For Hike Number 22, I drove to San Mateo County, just north of Santa Clara County, in Northern California. An easy drive up the 280 Freeway, very quick exit onto CA 92, and then a windy, foggy drive on Skyline Boulevard took me to Purisima Creek Redwoods OSP. I would park at the top of the ridge and hike down approximately 1,600 feet through second growth Redwood Forests to a canyon trail running alongside picturesque Purisima Creek. I would then loop around the creek and climb back up 1,600 feet to get back to the North Parking Lot. This OSP is part of the Midpeninsula Regional Open Space District (MROSD) http://www.openspace.org/.
As I’ve mentioned in many previous posts, the MROSD does a terrific job of maintaining trails – in this case many old logging trails. This area’s Redwood trees, many of them probably 500-1,000 years old, were logged in the late 1800’s to the early 1900’s. A lot of the lumber was used to build San Francisco and nearby Half Moon Bay.
I mentioned in the introduction, it was an extremely foggy day in the Santa Cruz Mountains near the top of the ridge. On a clear day, one can see the Pacific Ocean from many points on the trail. But on this day, all I saw was a blanket of fog that seemed to muffle every sound my boots made as they were crunching oak leaves and pine needles. To get the full affect, play “Misty Mountains” from “The Hobbit” as you look at the pictures! 😉
Native Oak covered in moss tells us that this foggy day is quite normal for this area.
1,600 feet and 3.2 miles from the top of the trail down to Purisima Creek. By the time I reached the bottom of the lush canyon, my knees were screaming at me, “Stop and rest!”
Towards the end of the trail, you will climb 400-500 feet up to meet the Craig Britton Trail. This part of the trail is also part of the Bay Area Ridge Trail network http://www.ridgetrail.org/
Alongside the Craig Britton Trail, I saw 7-10 redwood stumps showing evidence of the logging that was done so long ago. I was able to find a picture on Google Images – lower picture circa 1915 – that shows lumberjacks standing on boards that fit tightly into the notches chopped into the redwoods…you can see these notches in the upper picture.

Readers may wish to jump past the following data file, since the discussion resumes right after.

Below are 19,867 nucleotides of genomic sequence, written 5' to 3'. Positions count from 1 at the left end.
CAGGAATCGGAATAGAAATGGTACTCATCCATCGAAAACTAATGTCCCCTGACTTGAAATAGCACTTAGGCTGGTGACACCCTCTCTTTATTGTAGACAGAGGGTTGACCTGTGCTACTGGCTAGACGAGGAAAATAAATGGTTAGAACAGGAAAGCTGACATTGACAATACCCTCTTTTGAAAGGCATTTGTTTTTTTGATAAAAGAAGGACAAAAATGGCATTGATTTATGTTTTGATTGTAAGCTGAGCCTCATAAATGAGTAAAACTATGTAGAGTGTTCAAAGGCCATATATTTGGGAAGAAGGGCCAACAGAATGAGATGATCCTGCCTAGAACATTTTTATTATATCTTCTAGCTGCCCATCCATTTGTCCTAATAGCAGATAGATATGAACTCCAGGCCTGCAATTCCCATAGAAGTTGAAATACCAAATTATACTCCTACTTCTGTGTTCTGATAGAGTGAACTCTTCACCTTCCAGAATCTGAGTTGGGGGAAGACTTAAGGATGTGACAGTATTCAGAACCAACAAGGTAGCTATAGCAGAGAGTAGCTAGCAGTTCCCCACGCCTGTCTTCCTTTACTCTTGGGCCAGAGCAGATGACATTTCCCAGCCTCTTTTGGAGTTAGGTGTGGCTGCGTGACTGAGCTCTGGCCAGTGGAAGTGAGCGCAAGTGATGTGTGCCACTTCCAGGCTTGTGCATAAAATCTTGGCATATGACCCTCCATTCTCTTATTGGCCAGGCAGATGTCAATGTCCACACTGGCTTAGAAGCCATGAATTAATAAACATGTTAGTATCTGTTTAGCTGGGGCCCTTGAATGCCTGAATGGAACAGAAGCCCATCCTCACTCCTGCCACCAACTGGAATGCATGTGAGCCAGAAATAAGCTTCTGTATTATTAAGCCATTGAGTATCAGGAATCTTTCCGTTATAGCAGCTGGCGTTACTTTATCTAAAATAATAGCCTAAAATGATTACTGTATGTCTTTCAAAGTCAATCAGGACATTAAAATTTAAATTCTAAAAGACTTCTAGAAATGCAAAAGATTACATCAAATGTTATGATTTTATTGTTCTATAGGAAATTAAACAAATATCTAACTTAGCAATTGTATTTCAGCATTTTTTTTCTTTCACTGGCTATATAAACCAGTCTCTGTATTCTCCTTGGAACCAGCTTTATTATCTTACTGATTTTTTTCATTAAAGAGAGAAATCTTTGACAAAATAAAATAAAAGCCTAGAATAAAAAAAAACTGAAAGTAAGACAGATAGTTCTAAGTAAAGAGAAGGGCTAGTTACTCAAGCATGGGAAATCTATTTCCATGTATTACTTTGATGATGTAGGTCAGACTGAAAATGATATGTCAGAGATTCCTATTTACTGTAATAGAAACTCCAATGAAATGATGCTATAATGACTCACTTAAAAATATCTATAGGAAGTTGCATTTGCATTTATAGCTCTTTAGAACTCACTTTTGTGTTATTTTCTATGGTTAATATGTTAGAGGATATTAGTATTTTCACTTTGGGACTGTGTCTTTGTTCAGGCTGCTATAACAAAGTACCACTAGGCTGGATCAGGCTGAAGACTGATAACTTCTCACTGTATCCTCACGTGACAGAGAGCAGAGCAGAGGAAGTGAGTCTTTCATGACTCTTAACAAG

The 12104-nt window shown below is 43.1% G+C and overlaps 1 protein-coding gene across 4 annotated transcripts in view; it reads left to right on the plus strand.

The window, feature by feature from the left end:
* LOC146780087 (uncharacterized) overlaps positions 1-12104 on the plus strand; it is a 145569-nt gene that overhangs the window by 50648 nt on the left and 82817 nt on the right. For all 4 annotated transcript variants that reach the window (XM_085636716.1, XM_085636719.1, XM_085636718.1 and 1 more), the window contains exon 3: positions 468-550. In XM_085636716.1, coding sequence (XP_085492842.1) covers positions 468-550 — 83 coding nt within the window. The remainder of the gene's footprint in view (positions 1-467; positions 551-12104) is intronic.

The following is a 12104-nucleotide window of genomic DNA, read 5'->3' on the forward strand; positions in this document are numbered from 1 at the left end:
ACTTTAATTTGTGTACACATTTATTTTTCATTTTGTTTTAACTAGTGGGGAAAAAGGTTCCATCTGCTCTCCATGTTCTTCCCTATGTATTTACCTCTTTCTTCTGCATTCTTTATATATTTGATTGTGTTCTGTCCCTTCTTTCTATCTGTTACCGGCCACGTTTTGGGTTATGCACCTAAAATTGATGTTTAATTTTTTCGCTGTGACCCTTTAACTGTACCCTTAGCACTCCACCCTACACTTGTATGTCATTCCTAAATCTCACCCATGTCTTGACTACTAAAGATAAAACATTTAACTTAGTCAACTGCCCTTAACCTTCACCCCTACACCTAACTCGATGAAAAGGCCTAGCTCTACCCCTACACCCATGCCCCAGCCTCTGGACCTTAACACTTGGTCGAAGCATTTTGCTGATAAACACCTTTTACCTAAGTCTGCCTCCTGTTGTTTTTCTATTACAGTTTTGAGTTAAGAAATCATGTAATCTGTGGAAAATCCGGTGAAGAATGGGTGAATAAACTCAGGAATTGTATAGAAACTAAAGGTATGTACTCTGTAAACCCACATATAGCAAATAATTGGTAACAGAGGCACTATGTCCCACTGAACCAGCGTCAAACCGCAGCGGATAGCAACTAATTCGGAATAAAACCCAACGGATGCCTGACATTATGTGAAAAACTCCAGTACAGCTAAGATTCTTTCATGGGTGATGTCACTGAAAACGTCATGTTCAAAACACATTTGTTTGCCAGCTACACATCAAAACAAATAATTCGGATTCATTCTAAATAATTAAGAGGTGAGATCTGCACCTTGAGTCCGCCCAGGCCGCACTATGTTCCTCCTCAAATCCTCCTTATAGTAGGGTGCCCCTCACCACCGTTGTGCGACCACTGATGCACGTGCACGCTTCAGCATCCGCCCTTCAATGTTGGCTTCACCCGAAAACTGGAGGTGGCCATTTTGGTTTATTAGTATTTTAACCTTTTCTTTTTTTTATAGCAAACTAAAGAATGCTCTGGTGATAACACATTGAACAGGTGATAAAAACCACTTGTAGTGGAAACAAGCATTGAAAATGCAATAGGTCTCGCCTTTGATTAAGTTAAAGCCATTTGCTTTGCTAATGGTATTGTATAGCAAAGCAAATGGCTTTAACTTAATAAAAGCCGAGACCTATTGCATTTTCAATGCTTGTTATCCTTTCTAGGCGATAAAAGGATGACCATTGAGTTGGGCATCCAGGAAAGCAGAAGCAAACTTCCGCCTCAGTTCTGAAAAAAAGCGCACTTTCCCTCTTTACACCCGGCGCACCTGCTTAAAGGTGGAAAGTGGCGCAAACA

The Craig Britton Trail winds alongside the ridge, gradually climbing up 500 feet over 2.6 miles. Some of this trail wandered out from under the dense forest canopy and, as the fog receded back to the Pacific Ocean, I saw some wildflowers blooming.
This old fence marked the end of the Craig Britton Trail and the junction with the Harkins Ridge Trail that would take me up another 500 feet over a mile and back to the parking lot.
Mileage: 10.2 miles – A “Balloon” shaped Hike
Elevation Gain/Loss: approximately 3,200 feet
I would rate this 10.2 mile hike as strenuous! The trails themselves are mostly old logging roads. The Harkins Ridge trail is very steep on the way down to Purisima Creek…hiking poles are very helpful along this section. The Craig Britton Trail is narrower and climbs up and out of a deep redwood canyon along the side of the ridge. While hiking at Purisima Creek OSP, I saw many Second Growth Redwood Trees, Fir Trees, coast live oak, ferns, Redwood Sorrel, and some wildflowers. A strenuous but very scenic hike through a Redwood Forest. The fog along the upper Harkins Ridge Trail added a blanket of mystery that was fun! Trails: Harkins Ridge / Purisima Creek / Craig Britton / Harkins Ridge.
Great time as always in The Santa Cruz Mountains! Well, that’s 22 hikes and 130.7 miles! 18 hikes and 69.3 miles to go. Until next time, if you are looking for me, I’m over the hill.